Arm and Nvidia in the news

A quick summation: Arm–Nvidia deal gets more complicated, the more you know …

Kathleen Maher

Nvidia’s CEO Jensen Huang talks about the Arm deal as all but done. But the latest news reports paint a more confusing picture. If there’s one thing, this deal doesn’t exactly have its momentum.

While Americans were heading into their Labor Day holidays, the speculation around Nvidia’s proposed acquisition of Arm got a little crazier and stayed that way. There had always been some worry about China’s enthusiasm for the deal, and then the EU and UK kicked in with some handwringing of their own. Back in February 2021, the US opened an FTC investigation of the deal following objections from Alphabet (Google), Apple, Google, Microsoft, Samsung, and Qualcomm. 

The adventures of the Nvidia–Arm deal have provided plenty of fodder for the enthusiastic fringes of the Tech Press. Semianalysis writer Dylan Patel called Allen Wu’s move to capitalize on Arm China’s majority share of Arm “The Heist of the Century,” and maybe it was. China reportedly pressured Softbank to grant Arm China a majority and Wu used that position to promote his own company Alphatecture and offer shareholders sweetheart deals for Arm parts.

The Register weighed in with a story that Softbank is happy with its working relationship with Arm China. Extreme Tech followed up with their story “ARM China Seizes IP, Relaunches as an ‘Independent’ Company.” Both stories painted Allen Wu as an embattled executive holed up in his office maintaining control of the company.

And Arm, hoping to calm fears, said everything was just fine between headquarters in the UK and the apparent mutiny in China, and that no Arm IP was in danger of being stolen.

You’ve got to admit, stories about drawn-out acquisition deals are rarely this exciting.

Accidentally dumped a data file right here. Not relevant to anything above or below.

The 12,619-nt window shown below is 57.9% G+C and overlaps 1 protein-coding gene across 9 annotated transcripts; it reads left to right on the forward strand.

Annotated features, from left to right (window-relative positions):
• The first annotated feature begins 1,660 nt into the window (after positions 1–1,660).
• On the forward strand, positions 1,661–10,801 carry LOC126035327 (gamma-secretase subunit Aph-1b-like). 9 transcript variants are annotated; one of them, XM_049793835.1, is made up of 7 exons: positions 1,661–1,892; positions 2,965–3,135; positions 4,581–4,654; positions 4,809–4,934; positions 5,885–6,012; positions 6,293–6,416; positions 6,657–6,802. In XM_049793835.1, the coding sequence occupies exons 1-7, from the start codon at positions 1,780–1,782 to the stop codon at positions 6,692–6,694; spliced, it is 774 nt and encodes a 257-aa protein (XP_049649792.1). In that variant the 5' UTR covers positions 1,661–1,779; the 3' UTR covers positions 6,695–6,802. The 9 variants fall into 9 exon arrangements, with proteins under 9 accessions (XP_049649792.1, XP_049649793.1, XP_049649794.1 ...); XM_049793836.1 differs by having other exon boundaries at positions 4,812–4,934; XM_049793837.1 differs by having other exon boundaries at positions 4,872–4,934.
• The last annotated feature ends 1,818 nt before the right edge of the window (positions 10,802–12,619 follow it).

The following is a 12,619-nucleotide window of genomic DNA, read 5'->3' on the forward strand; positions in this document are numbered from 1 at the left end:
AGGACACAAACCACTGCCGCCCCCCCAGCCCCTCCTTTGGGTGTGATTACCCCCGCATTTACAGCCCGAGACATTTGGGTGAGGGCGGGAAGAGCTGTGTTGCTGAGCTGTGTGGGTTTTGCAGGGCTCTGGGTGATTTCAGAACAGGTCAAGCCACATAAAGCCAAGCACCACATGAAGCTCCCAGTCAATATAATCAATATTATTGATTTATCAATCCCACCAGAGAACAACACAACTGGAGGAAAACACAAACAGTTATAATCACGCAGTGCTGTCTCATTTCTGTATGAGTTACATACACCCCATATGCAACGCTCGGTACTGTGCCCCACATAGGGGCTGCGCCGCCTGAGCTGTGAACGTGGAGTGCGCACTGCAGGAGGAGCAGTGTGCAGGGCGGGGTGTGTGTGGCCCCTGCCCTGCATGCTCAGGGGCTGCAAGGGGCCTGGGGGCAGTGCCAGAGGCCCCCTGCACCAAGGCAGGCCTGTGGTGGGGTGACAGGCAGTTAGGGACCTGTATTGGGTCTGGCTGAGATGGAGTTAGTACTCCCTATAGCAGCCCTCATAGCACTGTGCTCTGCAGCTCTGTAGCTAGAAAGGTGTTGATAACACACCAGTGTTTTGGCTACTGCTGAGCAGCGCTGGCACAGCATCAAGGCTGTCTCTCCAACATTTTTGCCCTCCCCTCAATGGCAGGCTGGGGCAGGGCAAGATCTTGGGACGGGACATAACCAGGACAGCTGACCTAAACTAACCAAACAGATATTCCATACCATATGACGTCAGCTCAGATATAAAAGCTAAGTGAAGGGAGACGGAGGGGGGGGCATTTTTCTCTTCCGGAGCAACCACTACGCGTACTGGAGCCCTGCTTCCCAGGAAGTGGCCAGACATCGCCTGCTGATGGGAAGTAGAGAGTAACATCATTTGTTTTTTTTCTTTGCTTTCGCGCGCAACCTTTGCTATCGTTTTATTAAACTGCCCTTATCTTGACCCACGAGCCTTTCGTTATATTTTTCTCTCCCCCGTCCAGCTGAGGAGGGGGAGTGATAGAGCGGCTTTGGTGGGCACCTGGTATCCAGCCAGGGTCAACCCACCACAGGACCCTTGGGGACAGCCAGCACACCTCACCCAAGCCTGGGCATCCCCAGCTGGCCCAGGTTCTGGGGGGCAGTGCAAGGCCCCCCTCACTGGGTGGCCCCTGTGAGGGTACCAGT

More recent reports took some pains to neutralize the news stories. Stories in the Register and Extreme Tech have walked back the more hysterical aspects of the stories. Extreme Tech has offered this retraction: “Not everything in the original article was incorrect.”

Okay, we’ll wait.

Meanwhile back in the UK, the England’s Competition and Markets Authority has long said it’s not feeling great about the Nvidia acquisition because it worries about Arm’s current neutrality—regarding customers and for reasons of national security. Arm has a great deal of insight into mobile phones, automotive technology, game platforms, all sorts of product segments that Nvidia is actively investing in and where British companies have their own interests. Nvidia has promised to respect that neutrality. The BBC reported that over 2000 company leaders petitioned England’s prime minister to stop the deal, worrying UK jobs and influence could be lost. It has also been asked why there wasn’t more concern expressed when Arm was acquired by a Japanese company, Softbank, in the first place and, not to wander too far off the track, why the UK didn’t put up more of a fight at the acquisition of Imagination, a major Arm competitor, by China-based Canyon Bridge Capital Partners.

Adding consequence to that deal, Imagination Technologies just published its innovation manifesto, titled “The UK’s Innovation Future.”

The Nvidia–Arm acquisition isn't doomed yet, but the obstacles standing in its way aren't blowing over. Take, for example, the recent situation with EU regulators wherein Nvidia missed the July boat on paperwork submissions, and then Europe went off for summer vacation. And, by the way, why don’t we have that? (Probably, because most of Europe isn’t having us.)

For what it’s worth, Elon Musk doesn’t like the idea of Nvidia buying Arm either. Arm’s customers just aren’t so sure they want to become Nvidia customers, even if in some cases they already are.

It's been a year since Nvidia announced its plans to buy Arm for $40 billion. Any giant merger like this kicks up a lot of dust and challenges in relationships. Nvidia has created a website to tell its side of the story. In short, Nvidia claims that its acquisition of Arm has the potential to advance technology further. On that site, Huang is quoted: “We are buying Arm because we want to advance computing further. The future of computing is going to move further from the cloud to the edge. That is what Arm is fantastic at. Where we are fantastic is AI. So, imagine the possibilities in putting AI at the edge.”

What do we think?

There’s so much going on right now around this deal, it seemed like a good idea for us to put it down all in one place. We’ve always been excited by the deal, but the reservations have also been obvious. It will transform Nvidia.

Personally, I’ve wondered if Nvidia acquisition of Arm wouldn’t help balance the challenges of dealing with China as that company builds an alternative tech empire to serve its giant economy.